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May 1, 2007
Texas A&M offense relies on the change-up
A pitching prospect in his youth, Dennis Franchione quickly learned the value of an effective change-up.
Work inside and out. Keep your opponent off balance. Mix speeds to make them miss.
As Texas A&M's football coach, Franchione has used the same approach with running backs Jorvorskie Lane and Mike Goodson. The Aggies have one of the nation's most productive rushing duos. The pair proved instrumental in leading the Aggies to an impressive 9-4 campaign in 2006.
"It's been a pretty healthy thunder-and-lightning tandem with those two," Franchione said. "It's kind of like a fastball, change-of-pace type complement with those two."
Though Goodson is coming off a knee injury suffered in the Holiday Bowl loss to California and Lane endured a viral infection that forced him to lose 18 pounds this spring, they could become the first A&M running backs to each rush for 1,000 yards in the same season.
Their success may also determine whether the Aggies are legitimate Big 12 championship contenders in 2007.
"I think we have everything it takes to be productive and good," Goodson said. "The way spring went, I think we're going to be real good. I expect big things."
Much of that optimism is based on what Goodson and Lane accomplished last season, when A&M ranked eighth nationally in rushing.
Lane rushed for 725 yards and scored 19 touchdowns, although he carried the ball fewer than 15 times in 10 games. Goodson never had more than 15 carries, and didn't get that many until the seventh game of last season. He still rushed for 847 yards while averaging 6.7 yards per attempt.
Lane or Goodson could accumulate yardage totals that might earn All-American recognition if they were given sufficient carries. Neither seems to care that they probably won't.
"You've got to look at it this way … Mike is as good as I am," said Lane, who has rushed for 1,320 yards in his career. "We're both multi-talented. I'm sure he wants more carries, but other people want carries, too. You just do what it takes to win the game."
Goodson's productivity may demand that he get more carries, but he won't make any demands.
"When I first got here I was shaky about splitting carries because I might not get as many yards," he said. "But the system complements both of us. Jorvorskie comes in and just pounds and bruises people up by the time I get in there. Then I come in and run right by them."
Having two productive running backs on one team isn't a new concept. The NCAA lists 27 running back tandems to rush for 1,000 yards each. Just last season nine teams had two running backs rush for 700 yards apiece.
But no two are more polar opposites in their running styles.
"We've certainly had combinations of two or three good running backs before," said Franchione, who will enter his fifth at A&M. "We had LaDainian Tomlinson and Basil Mitchell at TCU and Shad Williams, Santonio Beard and Ahmaad Galloway at Alabama. We've had years with more than one back, but probably not as different and these."
Lane, who fluctuates between 260 and 280 pounds, is a bulldozer who primarily plows between the tackles. He's surprisingly nimble for his size, and can sidestep tackles and make plays on the edge.
Goodson knows how difficult it is to tackle. Goodson also played cornerback in high school and faced Lane in the Texas state playoffs.
"I remember I kept hearing they had the big running back," Goodson said. "I was thinking this guy can't be that big. Then, he came out for warm-ups and, wow, he was huge. But he's also fast and quick and I thought, 'I've got to try to tackle this guy?' I got him, though. I went low."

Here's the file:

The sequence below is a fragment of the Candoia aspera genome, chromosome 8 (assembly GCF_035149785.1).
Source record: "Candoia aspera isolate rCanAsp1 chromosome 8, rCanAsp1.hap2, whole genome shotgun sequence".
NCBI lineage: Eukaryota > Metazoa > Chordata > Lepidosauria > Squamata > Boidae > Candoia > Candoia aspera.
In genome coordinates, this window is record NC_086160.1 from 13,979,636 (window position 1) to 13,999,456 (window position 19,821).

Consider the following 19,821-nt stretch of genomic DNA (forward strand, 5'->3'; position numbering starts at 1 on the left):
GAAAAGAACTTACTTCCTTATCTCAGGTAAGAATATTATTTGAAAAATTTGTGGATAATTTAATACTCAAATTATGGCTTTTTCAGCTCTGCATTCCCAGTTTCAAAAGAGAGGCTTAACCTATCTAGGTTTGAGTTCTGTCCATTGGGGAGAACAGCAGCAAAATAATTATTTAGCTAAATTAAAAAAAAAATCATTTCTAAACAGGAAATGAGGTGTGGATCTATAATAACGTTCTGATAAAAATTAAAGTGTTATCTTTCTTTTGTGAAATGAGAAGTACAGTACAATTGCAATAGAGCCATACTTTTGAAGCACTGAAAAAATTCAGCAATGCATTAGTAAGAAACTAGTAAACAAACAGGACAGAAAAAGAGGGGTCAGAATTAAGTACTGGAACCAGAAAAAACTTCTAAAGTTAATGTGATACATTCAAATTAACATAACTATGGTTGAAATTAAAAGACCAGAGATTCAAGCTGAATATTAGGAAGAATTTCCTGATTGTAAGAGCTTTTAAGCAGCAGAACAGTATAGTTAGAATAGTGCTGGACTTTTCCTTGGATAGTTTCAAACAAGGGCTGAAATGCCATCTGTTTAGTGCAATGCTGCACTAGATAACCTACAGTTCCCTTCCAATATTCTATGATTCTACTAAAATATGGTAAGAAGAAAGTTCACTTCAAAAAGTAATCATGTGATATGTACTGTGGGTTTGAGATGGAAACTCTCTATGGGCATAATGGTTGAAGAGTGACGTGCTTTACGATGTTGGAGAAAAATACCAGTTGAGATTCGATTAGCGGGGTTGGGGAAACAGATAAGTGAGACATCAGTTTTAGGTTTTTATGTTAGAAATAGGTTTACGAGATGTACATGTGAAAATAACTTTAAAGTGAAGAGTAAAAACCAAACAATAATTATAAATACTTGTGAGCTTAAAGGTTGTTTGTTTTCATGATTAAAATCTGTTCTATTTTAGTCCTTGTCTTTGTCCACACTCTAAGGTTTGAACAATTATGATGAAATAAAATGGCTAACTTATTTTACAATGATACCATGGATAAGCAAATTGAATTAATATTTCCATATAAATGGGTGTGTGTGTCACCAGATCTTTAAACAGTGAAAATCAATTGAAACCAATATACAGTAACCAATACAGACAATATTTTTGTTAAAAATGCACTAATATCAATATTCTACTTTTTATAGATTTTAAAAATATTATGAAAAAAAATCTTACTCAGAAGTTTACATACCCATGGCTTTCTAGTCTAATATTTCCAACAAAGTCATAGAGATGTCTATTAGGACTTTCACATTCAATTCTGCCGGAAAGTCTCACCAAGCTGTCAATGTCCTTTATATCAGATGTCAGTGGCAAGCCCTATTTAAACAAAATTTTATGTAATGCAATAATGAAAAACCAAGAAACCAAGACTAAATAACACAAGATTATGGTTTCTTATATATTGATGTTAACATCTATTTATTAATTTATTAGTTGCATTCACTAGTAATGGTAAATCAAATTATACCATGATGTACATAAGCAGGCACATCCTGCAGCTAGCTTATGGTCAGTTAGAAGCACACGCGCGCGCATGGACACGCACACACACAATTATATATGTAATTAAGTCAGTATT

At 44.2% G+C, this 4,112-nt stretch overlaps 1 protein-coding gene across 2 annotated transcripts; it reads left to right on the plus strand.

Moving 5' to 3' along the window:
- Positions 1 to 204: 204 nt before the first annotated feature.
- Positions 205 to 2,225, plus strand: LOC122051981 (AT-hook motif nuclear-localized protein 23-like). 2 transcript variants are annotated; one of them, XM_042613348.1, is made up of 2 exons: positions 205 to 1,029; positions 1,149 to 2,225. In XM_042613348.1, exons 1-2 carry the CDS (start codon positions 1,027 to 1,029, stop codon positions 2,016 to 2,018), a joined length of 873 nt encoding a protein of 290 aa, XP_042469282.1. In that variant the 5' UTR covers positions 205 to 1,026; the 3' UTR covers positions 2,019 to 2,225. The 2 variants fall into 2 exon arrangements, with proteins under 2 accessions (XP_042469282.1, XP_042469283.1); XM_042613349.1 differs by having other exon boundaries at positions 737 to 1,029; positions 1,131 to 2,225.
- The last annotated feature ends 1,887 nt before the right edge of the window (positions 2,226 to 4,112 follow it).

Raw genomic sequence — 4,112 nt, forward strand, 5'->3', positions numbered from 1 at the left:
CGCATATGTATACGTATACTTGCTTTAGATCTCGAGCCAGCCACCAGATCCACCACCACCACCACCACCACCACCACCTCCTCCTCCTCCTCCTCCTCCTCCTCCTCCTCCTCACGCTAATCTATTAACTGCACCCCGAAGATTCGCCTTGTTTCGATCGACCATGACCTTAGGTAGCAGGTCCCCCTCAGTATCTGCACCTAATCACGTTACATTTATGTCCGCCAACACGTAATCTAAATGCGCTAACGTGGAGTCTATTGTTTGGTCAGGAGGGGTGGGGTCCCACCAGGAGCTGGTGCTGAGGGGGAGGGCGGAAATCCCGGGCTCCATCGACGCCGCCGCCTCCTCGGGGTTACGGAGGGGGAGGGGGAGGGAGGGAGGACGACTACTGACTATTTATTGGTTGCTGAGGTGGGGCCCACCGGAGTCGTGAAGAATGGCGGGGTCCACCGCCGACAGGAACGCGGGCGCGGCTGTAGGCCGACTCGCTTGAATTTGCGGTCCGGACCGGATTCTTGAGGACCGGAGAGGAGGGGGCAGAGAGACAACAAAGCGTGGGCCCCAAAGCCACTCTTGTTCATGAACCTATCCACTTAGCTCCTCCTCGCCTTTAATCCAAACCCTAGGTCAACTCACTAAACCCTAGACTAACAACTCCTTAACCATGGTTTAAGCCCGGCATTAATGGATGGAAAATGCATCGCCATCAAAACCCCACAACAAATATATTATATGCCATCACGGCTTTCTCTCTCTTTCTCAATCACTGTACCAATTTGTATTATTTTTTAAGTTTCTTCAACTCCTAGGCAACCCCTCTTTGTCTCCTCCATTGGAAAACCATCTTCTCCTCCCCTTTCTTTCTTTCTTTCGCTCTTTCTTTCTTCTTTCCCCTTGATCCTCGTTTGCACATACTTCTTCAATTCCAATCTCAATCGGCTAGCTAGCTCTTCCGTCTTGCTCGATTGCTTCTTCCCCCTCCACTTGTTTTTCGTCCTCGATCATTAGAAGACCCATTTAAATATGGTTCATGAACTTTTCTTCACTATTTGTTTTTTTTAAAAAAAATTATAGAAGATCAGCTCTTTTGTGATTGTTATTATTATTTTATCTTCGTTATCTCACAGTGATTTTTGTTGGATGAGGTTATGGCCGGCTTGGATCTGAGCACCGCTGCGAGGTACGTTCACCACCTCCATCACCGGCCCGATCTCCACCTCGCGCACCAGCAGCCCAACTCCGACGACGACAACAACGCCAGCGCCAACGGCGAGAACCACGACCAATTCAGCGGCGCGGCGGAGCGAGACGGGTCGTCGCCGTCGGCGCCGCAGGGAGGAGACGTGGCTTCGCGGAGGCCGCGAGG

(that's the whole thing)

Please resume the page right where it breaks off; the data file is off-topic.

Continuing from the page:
Most defenders bracing for a big collision often try the same method, which Goodson said eventually works to his benefit.
"Jorvorskie will go in the first two series and the defense gets the mind-set that they've got to hit the big guy," he said. "Jorvorskie keeps coming downhill, and then coach throws me in and it's like, 'Wow.'
Goodson, who has 4.4 speed, is a breakaway threat who's especially dangerous on option pitches.
"Mike can juke people more than I can," Lane said. "He makes more guys miss than I do."
Each figures to have ample opportunity to get into the open field next season. The A&M offensive line should be the best since Franchione arrived in College Station. Four starters return and a fifth probable starter, guard Chris Yoder, started at center a couple years ago.
However, that doesn't mean the Aggies will be strictly ground-oriented.
A&M's rushing success last season overshadowed the fact that quarterback Stephen McGee passed for 2,295 yards with 12 touchdowns and just two interceptions. The Aggies went into their regular season finale – a 12-7 victory over arch rival Texas – as the only team in the nation averaging more than 200 yards rushing and passing.
Even the running backs acknowledge the need for an improved passing game. A&M faces five opponents which ranked in the top 40 in run defense last season, including No. 3 Texas, No. 4 Miami and No. 16 Oklahoma.
"We're going to have to throw the ball more," Lane said. "We can't run all the time. We've got to mix it up. But they can't take away our running game."
No opponent really did last season. A&M rushed for at least 146 yards in every game and exceeded 200 yards seven times.
Hoping to become even more proficient, the Aggies spent part of the spring workouts incorporating more two-back sets into their offense to get Lane and Goodson on the field at the same time.
That should make stopping them even more difficult.
After all, hitting a pitch – or stopping a running back who takes a pitch – is harder when it's uncertain what's coming.
Olin Buchanan is the senior college football writer for Rivals.com. He can be reached at email@example.com.